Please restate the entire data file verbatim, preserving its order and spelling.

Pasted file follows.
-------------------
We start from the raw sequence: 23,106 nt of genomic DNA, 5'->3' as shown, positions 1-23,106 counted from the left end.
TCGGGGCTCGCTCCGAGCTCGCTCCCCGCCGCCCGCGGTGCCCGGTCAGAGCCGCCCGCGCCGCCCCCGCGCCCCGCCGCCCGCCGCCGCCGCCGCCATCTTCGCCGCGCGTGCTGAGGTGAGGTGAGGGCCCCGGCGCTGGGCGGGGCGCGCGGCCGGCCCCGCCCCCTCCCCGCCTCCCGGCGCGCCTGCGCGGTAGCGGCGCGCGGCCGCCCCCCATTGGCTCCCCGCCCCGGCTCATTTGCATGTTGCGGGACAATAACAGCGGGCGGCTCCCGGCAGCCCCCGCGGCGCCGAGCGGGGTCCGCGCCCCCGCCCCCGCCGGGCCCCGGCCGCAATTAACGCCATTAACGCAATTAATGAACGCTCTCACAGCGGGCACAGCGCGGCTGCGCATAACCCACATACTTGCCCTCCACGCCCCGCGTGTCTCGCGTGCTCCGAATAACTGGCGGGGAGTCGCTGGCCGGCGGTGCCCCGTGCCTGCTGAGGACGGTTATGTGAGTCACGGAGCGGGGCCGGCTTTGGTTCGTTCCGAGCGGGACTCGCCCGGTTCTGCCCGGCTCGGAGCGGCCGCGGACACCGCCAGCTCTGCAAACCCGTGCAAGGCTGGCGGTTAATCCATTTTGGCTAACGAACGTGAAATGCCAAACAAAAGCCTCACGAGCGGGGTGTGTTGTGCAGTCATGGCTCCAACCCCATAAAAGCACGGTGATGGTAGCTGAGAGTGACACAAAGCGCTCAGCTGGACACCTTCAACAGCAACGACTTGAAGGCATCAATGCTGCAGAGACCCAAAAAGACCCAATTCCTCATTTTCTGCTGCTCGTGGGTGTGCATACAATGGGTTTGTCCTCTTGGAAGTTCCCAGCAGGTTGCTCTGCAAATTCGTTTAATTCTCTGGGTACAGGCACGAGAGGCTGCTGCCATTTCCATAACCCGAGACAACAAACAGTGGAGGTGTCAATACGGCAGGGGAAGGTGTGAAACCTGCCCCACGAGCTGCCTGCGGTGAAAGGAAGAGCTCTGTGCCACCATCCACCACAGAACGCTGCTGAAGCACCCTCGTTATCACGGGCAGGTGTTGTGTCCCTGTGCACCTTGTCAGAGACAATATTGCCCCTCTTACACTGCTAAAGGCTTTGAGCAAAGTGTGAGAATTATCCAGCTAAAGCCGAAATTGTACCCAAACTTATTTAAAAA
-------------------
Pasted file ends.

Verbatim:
We start from the raw sequence: 23,106 nt of genomic DNA, 5'->3' as shown, positions 1-23,106 counted from the left end.
TCGGGGCTCGCTCCGAGCTCGCTCCCCGCCGCCCGCGGTGCCCGGTCAGAGCCGCCCGCGCCGCCCCCGCGCCCCGCCGCCCGCCGCCGCCGCCGCCATCTTCGCCGCGCGTGCTGAGGTGAGGTGAGGGCCCCGGCGCTGGGCGGGGCGCGCGGCCGGCCCCGCCCCCTCCCCGCCTCCCGGCGCGCCTGCGCGGTAGCGGCGCGCGGCCGCCCCCCATTGGCTCCCCGCCCCGGCTCATTTGCATGTTGCGGGACAATAACAGCGGGCGGCTCCCGGCAGCCCCCGCGGCGCCGAGCGGGGTCCGCGCCCCCGCCCCCGCCGGGCCCCGGCCGCAATTAACGCCATTAACGCAATTAATGAACGCTCTCACAGCGGGCACAGCGCGGCTGCGCATAACCCACATACTTGCCCTCCACGCCCCGCGTGTCTCGCGTGCTCCGAATAACTGGCGGGGAGTCGCTGGCCGGCGGTGCCCCGTGCCTGCTGAGGACGGTTATGTGAGTCACGGAGCGGGGCCGGCTTTGGTTCGTTCCGAGCGGGACTCGCCCGGTTCTGCCCGGCTCGGAGCGGCCGCGGACACCGCCAGCTCTGCAAACCCGTGCAAGGCTGGCGGTTAATCCATTTTGGCTAACGAACGTGAAATGCCAAACAAAAGCCTCACGAGCGGGGTGTGTTGTGCAGTCATGGCTCCAACCCCATAAAAGCACGGTGATGGTAGCTGAGAGTGACACAAAGCGCTCAGCTGGACACCTTCAACAGCAACGACTTGAAGGCATCAATGCTGCAGAGACCCAAAAAGACCCAATTCCTCATTTTCTGCTGCTCGTGGGTGTGCATACAATGGGTTTGTCCTCTTGGAAGTTCCCAGCAGGTTGCTCTGCAAATTCGTTTAATTCTCTGGGTACAGGCACGAGAGGCTGCTGCCATTTCCATAACCCGAGACAACAAACAGTGGAGGTGTCAATACGGCAGGGGAAGGTGTGAAACCTGCCCCACGAGCTGCCTGCGGTGAAAGGAAGAGCTCTGTGCCACCATCCACCACAGAACGCTGCTGAAGCACCCTCGTTATCACGGGCAGGTGTTGTGTCCCTGTGCACCTTGTCAGAGACAATATTGCCCCTCTTACACTGCTAAAGGCTTTGAGCAAAGTGTGAGAATTATCCAGCTAAAGCCGAAATTGTACCCAAACTTATTTAAAAA